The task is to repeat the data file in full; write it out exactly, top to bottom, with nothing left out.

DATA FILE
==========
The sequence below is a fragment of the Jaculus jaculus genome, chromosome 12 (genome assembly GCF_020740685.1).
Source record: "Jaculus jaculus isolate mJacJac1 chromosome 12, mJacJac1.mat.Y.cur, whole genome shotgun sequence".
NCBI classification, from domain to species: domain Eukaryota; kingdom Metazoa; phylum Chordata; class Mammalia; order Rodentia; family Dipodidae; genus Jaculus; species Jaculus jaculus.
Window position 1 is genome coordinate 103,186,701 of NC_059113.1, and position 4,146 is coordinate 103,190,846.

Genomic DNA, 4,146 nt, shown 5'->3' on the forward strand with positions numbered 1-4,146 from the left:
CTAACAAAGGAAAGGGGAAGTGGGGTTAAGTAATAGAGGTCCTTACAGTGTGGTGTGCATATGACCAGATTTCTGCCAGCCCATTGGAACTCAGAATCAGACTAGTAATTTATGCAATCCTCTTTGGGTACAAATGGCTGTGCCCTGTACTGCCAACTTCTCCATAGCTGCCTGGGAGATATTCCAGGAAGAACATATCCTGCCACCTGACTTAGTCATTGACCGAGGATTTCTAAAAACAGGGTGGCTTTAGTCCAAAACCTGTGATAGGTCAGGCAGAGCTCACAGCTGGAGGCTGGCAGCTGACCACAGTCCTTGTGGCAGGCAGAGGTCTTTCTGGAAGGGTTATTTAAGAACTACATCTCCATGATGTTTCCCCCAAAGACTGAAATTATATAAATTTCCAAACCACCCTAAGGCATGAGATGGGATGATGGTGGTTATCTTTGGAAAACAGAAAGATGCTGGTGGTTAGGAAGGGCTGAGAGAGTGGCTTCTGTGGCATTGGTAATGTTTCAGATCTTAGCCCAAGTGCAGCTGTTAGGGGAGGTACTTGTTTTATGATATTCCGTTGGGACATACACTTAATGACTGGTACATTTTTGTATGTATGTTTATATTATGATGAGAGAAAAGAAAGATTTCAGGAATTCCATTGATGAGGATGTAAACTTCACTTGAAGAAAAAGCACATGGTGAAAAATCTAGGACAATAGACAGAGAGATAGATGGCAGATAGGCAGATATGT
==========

The sequence below is a fragment of the Jaculus jaculus genome, chromosome 12 (genome assembly GCF_020740685.1).
Source record: "Jaculus jaculus isolate mJacJac1 chromosome 12, mJacJac1.mat.Y.cur, whole genome shotgun sequence".
NCBI classification, from domain to species: domain Eukaryota; kingdom Metazoa; phylum Chordata; class Mammalia; order Rodentia; family Dipodidae; genus Jaculus; species Jaculus jaculus.
Window position 1 is genome coordinate 103,186,701 of NC_059113.1, and position 4,146 is coordinate 103,190,846.

Genomic DNA, 4,146 nt, shown 5'->3' on the forward strand with positions numbered 1-4,146 from the left:
CTAACAAAGGAAAGGGGAAGTGGGGTTAAGTAATAGAGGTCCTTACAGTGTGGTGTGCATATGACCAGATTTCTGCCAGCCCATTGGAACTCAGAATCAGACTAGTAATTTATGCAATCCTCTTTGGGTACAAATGGCTGTGCCCTGTACTGCCAACTTCTCCATAGCTGCCTGGGAGATATTCCAGGAAGAACATATCCTGCCACCTGACTTAGTCATTGACCGAGGATTTCTAAAAACAGGGTGGCTTTAGTCCAAAACCTGTGATAGGTCAGGCAGAGCTCACAGCTGGAGGCTGGCAGCTGACCACAGTCCTTGTGGCAGGCAGAGGTCTTTCTGGAAGGGTTATTTAAGAACTACATCTCCATGATGTTTCCCCCAAAGACTGAAATTATATAAATTTCCAAACCACCCTAAGGCATGAGATGGGATGATGGTGGTTATCTTTGGAAAACAGAAAGATGCTGGTGGTTAGGAAGGGCTGAGAGAGTGGCTTCTGTGGCATTGGTAATGTTTCAGATCTTAGCCCAAGTGCAGCTGTTAGGGGAGGTACTTGTTTTATGATATTCCGTTGGGACATACACTTAATGACTGGTACATTTTTGTATGTATGTTTATATTATGATGAGAGAAAAGAAAGATTTCAGGAATTCCATTGATGAGGATGTAAACTTCACTTGAAGAAAAAGCACATGGTGAAAAATCTAGGACAATAGACAGAGAGATAGATGGCAGATAGGCAGATATGT